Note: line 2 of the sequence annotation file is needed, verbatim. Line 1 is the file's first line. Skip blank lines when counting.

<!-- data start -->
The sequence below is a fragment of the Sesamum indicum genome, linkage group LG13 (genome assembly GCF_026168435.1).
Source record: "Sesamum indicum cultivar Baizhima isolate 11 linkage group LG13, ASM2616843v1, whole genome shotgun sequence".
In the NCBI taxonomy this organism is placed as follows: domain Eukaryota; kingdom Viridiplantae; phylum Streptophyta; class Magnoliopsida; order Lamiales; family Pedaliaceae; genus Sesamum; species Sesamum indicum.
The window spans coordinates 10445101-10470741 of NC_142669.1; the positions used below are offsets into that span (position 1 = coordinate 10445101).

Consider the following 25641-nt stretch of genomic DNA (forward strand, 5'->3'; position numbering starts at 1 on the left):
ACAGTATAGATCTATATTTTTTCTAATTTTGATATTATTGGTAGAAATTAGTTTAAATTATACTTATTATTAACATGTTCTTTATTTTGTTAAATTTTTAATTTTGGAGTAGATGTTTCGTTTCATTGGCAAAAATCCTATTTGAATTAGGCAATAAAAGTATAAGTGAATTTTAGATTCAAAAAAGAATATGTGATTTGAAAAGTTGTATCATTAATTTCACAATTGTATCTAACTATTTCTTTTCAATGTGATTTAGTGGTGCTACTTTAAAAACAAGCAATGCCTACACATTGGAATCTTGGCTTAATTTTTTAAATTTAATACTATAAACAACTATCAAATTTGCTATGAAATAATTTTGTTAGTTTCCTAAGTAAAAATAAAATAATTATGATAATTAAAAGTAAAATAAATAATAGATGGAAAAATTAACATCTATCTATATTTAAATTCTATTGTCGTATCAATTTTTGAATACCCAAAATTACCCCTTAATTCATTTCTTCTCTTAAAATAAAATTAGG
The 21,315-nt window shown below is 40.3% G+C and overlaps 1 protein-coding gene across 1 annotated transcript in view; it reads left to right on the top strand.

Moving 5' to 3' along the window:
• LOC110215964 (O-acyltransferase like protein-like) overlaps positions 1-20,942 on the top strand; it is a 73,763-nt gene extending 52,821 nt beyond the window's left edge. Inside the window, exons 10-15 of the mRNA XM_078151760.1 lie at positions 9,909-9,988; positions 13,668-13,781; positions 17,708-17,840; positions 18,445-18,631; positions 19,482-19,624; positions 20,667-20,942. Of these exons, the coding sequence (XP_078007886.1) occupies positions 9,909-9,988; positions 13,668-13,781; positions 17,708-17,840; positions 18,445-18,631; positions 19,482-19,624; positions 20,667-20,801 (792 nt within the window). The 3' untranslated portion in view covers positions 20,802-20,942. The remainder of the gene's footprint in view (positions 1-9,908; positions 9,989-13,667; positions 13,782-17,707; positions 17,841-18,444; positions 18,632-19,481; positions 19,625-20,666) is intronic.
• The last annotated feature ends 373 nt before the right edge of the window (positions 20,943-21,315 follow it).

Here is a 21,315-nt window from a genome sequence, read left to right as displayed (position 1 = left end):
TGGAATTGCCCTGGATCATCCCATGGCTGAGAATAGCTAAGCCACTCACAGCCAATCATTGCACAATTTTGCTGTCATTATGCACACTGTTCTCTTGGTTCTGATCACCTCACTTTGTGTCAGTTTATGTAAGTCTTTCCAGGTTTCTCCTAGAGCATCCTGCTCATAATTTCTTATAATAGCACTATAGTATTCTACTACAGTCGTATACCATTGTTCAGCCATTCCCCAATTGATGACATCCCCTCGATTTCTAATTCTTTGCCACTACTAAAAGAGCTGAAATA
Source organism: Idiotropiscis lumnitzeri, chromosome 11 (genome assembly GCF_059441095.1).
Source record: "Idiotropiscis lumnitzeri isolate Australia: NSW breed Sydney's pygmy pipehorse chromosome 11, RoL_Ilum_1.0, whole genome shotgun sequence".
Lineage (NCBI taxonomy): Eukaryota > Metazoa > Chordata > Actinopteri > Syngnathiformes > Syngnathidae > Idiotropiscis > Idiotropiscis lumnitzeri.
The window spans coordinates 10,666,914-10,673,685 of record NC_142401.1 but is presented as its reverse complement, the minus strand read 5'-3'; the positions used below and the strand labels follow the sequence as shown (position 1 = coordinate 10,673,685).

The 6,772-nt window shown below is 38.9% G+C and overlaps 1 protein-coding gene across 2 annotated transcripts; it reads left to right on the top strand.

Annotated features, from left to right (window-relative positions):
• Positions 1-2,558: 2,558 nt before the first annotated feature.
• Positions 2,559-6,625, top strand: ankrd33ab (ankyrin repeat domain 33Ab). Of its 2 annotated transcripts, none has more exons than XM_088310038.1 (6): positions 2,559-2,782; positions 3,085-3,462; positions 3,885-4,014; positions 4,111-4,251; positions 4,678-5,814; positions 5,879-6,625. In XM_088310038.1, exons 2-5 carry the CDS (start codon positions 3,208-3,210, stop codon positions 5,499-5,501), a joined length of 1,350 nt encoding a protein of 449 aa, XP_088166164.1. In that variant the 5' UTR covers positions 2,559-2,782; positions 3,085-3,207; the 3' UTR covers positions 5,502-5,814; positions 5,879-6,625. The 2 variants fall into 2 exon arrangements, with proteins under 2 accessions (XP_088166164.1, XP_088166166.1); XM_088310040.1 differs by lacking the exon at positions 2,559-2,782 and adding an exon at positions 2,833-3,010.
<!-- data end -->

Source record: "Sesamum indicum cultivar Baizhima isolate 11 linkage group LG13, ASM2616843v1, whole genome shotgun sequence".